Recalling the mysterious incident, she said, “I peek down the hall where everyone is sleeping, all is quiet, and then I hear it loudly as if it’s walking right behind me. Now I can see it wasn’t the radio or my sundowner, so I quickly gather my things and go sit at the nurses’ station to wait on the other nurse. Not super scared but more so confused. I’ve still got so much charting to do.”

It was several weeks later that she overheard three CNAs talking before a shift change. She says she could hear them saying the nursing home was haunted, but she didn’t think anything of it until she heard one of them say, “Have you heard about the old whistling man?” Now, they have her attention.

According to Frazier-Jervis, the CNA went on to say, “Apparently there was a resident. An old man that died a long time ago. He used to live here, and he always wore these overalls and whistled wherever he went. I’ve heard people say they’ve seen him around and can actually hear him whistle up and down the halls.” Kiara says she definitely heard the whistling man, but she never mentioned it again because she didn’t want to seem crazy.

Disturbing Last Rites

Working in long-term and palliative care, Emily Grace shared a few bizarre happenings from her time in the field. She says she would often see things out of the corner of her eye, including call lights randomly going on, even if the patient died a few days before.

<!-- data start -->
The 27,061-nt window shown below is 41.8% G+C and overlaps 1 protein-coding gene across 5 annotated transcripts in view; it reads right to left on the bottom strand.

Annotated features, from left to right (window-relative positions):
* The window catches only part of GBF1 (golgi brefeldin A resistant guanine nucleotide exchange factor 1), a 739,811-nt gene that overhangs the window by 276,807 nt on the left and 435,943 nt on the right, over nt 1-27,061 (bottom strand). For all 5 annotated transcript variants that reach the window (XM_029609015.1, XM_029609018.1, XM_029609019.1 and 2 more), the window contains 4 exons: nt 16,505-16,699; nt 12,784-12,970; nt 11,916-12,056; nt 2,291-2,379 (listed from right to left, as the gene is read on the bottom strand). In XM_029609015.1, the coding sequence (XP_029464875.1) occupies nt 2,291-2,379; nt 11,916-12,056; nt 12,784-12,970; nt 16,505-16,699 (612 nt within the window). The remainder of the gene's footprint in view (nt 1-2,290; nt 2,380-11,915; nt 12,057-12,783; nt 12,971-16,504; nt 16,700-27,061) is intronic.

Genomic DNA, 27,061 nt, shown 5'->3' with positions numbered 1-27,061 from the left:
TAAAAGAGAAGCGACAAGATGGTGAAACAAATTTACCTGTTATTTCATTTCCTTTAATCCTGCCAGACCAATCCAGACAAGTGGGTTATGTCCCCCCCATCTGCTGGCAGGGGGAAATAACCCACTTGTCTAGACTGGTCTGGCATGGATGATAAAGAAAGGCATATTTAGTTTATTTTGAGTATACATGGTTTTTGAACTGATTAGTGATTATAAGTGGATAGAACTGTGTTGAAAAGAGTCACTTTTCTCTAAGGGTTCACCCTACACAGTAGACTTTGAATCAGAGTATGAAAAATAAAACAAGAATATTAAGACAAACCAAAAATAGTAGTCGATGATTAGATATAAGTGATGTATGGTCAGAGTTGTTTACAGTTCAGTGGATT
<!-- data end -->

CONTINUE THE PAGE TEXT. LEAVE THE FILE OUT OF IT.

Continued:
She describes a moment right after one of her residents passed away. The staff wheeled her out of the room on a covered stretcher and every light she passed under flickered as the cart went by. “Really horror movie stuff,” she wrote on Facebook. Either the woman was haunted, or the facility could use better lighting.

Grace goes on to describe her experience working for a Polish man suffering from dementia who didn’t speak any English. She went into his room and started asking the patient if he’d like something to drink, despite her knowing that the patient wouldn’t be able to understand her. Nurses are always chatting up their patients, even if they can’t respond.

Then, she said, “The guy looks me straight in the eye and asks me, in English, ‘What was lemonade?’ I didn’t think too much of other than a rare moment of clarity. He died a few hours later.”

Talking to Ghosts

Last but not least, Jamie Rose wrote about how frustrating haunted call lights can be. She said a call light kept coming on even though staff members kept turning it off. They even called maintenance to see if something might be setting it off accidentally, but they didn’t find anything.

Finally, she decided to talk to the ghost like a human being. “Walked into the room and stated that we had to transfer them to room #___, a room on the closed unit. The call light stopped turning on.”

Nurses are always seeing things most of us wouldn’t believe. Thanks to all the amazing providers that shared their experiences with us on Facebook. Stay tuned for more creepy stories as we get closer to Halloween. Hopefully, you aren’t too scared to go back to work!

Like us on Facebook and join the Scrubs Family